Scott Fistler, twice a loser for electoral office in Phoenix as a Republican, decided in November 2013 that his luck might improve as a Democrat with a name change, and legally became “Cesar Chavez,” expecting to poll better in a heavily Hispanic, Democratic congressional district. (“Cesar Chavez” is, of course, the name of the legendary labor organizer.) Furthermore, according to a June report in the Arizona Capitol Times, “Chavez’s” campaign website features photographs of frenzied supporters holding “Chavez” signs, but which are obviously scenes from the streets of Venezuela at rallies for its late president Hugo Chavez. (At press time for News of the Weird, a judge had removed “Chavez” from the ballot, but only because some qualifying signatures were invalid. “Chavez” promised to appeal but missed the deadline.)
U.S. District Judge Richard Kopf of Omaha, trying to be helpful, he said, advised female lawyers appearing in his courtroom to lower their hemlines and cover their cleavage because males, including Judge Kopf himself, are “pigs.” Writing in his personal blog in March, he said, “I have been a dirty old man ever since I was a very young man” and that the women in his office are similarly contemptuous of daringly dressed female lawyers. The lifetime-tenured judge later said he regretted any harm to the judiciary that his remarks might have caused.
Almond Upton, 60, charged with murder for “intentionally” striking a New York state trooper in May with his pickup truck, denied everything. He told reporters following his first court appearance that he is bewildered by the accusation: “I was [close to] the Connecticut border, and all of a sudden, I’m in Binghamton, N.Y. [about 140 miles from Connecticut], and this cop got killed, I don’t know how it happened. It had to be a time warp.”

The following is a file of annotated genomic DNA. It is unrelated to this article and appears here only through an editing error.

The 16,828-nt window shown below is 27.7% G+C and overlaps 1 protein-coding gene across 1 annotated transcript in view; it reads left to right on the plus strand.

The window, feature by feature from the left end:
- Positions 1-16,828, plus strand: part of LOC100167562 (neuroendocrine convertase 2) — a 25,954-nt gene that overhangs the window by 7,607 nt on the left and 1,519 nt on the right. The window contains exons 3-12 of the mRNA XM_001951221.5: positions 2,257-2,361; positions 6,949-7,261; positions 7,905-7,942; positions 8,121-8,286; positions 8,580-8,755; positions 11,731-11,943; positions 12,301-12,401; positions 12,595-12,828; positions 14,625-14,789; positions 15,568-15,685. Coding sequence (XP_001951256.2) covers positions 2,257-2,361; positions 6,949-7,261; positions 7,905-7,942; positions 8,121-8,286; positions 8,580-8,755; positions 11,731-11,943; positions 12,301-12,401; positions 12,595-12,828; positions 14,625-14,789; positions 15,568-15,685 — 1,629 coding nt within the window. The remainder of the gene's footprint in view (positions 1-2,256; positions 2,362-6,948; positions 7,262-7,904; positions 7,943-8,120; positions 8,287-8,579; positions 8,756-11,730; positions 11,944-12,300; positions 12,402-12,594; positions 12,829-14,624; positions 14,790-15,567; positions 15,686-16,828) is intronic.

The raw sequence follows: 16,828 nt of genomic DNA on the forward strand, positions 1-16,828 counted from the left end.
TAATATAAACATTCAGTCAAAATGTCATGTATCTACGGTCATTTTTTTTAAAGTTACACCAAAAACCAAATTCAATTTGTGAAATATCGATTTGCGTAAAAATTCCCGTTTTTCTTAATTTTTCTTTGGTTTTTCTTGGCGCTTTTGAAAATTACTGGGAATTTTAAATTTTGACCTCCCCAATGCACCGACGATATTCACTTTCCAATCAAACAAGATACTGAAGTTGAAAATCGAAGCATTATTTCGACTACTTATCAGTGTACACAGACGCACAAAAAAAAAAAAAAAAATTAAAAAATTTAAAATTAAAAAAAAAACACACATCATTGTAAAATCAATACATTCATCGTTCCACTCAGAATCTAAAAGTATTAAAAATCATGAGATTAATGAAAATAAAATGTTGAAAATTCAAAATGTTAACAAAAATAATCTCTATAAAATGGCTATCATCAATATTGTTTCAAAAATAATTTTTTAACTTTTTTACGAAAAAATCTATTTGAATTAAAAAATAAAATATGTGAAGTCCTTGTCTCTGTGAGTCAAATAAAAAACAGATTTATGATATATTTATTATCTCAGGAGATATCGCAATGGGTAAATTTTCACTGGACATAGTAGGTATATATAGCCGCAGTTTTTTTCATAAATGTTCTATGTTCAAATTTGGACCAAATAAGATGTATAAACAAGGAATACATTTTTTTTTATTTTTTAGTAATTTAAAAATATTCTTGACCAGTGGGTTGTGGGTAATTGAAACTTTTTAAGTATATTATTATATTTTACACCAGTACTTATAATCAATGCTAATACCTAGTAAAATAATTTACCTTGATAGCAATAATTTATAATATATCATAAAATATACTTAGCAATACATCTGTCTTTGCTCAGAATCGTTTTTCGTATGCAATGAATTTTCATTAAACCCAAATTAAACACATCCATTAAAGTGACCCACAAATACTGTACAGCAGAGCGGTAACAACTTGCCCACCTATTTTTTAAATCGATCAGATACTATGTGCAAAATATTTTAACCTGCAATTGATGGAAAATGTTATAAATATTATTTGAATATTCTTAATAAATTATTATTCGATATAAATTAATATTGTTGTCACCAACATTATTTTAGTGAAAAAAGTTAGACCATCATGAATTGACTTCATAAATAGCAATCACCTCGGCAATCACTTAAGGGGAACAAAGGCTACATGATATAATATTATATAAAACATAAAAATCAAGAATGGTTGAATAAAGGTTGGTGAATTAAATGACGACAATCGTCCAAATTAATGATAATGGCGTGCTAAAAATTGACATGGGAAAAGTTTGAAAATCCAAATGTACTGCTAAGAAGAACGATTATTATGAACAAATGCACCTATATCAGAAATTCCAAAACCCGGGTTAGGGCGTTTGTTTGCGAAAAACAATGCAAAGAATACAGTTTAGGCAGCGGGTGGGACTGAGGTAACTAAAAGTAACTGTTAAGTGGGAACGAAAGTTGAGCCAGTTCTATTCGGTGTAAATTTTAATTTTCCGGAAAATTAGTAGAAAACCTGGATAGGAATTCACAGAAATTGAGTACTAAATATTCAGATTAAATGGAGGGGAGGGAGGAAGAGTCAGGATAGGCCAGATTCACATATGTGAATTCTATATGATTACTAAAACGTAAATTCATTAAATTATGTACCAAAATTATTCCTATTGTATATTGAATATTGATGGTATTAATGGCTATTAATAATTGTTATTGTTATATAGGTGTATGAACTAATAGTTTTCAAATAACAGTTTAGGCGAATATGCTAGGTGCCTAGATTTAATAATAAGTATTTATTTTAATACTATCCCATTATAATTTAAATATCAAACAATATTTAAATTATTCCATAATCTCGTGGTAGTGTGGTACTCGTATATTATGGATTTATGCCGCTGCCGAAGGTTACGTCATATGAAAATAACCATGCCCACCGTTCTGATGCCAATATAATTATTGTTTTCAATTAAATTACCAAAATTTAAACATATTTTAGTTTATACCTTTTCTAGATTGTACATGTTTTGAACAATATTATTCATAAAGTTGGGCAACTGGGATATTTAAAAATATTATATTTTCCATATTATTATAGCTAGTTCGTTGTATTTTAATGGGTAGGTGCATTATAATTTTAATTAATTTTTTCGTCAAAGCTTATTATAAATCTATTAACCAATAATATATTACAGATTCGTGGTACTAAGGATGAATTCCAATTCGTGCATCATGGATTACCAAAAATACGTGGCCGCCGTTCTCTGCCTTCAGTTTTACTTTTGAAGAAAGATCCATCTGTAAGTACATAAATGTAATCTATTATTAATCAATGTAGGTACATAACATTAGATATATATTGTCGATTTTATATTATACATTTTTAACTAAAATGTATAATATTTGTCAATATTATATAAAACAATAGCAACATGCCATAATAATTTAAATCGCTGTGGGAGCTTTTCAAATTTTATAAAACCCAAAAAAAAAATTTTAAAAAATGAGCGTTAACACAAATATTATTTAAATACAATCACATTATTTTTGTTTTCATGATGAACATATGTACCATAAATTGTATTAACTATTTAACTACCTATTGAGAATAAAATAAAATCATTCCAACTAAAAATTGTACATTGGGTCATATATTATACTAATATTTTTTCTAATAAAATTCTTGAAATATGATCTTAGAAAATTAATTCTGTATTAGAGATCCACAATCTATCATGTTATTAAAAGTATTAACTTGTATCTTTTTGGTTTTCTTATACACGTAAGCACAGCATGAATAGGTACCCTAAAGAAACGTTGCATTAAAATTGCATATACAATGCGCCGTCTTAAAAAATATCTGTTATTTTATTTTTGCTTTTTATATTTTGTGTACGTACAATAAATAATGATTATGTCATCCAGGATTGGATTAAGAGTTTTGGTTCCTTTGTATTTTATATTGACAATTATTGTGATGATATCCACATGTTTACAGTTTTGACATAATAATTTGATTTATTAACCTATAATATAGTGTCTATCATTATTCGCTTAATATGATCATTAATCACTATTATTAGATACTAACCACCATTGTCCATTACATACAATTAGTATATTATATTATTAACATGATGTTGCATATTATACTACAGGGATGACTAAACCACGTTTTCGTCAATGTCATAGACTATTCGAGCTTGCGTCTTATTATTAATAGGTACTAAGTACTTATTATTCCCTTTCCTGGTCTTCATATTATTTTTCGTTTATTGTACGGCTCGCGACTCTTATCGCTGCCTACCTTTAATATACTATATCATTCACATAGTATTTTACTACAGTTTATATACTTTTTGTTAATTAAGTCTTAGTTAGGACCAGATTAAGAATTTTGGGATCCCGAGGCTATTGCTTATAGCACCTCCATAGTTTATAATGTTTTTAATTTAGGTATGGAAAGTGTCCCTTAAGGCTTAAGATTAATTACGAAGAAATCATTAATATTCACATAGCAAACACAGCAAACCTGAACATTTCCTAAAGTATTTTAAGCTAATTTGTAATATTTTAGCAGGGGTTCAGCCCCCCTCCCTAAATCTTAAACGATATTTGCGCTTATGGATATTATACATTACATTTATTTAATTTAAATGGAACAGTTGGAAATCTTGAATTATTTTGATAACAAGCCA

Michael Adrian, 26, was arrested in Lakeville, Minn., in June for frightening officials at Lakeville North High School by skateboarding in front of the school, in military dress, face covered by a bandana, with an arrow strapped to his arm, and concealing knives, a box-cutter, a slingshot and pepper spray. Adrian told police he was merely “testing” the school’s security system. (A judge ordered a mental evaluation.)
At an April press conference on a train station platform in Milford, Conn., to critique the allegedly shoddy safety record of the Metro-North rail line, Sen. Richard Blumenthal, D-Conn., set up a chart on an easel to illustrate the problem. Suddenly, a train roared through the station and, according to news reports, “nearly” clipped Blumenthal, who was standing on the yellow platform line that passengers are admonished to stand behind.
In June, a jury in Fresno, Calif., decided that Bobby Lee Pearson, 37, was guilty of burglary — but they accidentally signed the “not-guilty” form, instead, and by the time Judge W. Kent Hamlin caught the error, he could not change it (because of “double jeopardy”). Pearson walked out a free man, went to his sister’s home, got into a fight hours later, and was stabbed to death by the sister’s boyfriend.
News that sounds like a joke
The animosity between Brevard County (Florida) Judge John Murphy and public defender Andrew Weinstock festered over the lawyer’s refusal to waive his client’s right to a speedy trial, but came to a head on June 2, when the judge told Weinstock, “If you want to fight, let’s go out back.” And to a back hallway they went, with the lawyer allegedly just intending to talk out their differences. However, according to Weinstock’s supervisor, Judge Murphy immediately grabbed Weinstock and began punching him. Weinstock was not seriously hurt, but vowed to report the incident to the Florida Bar.
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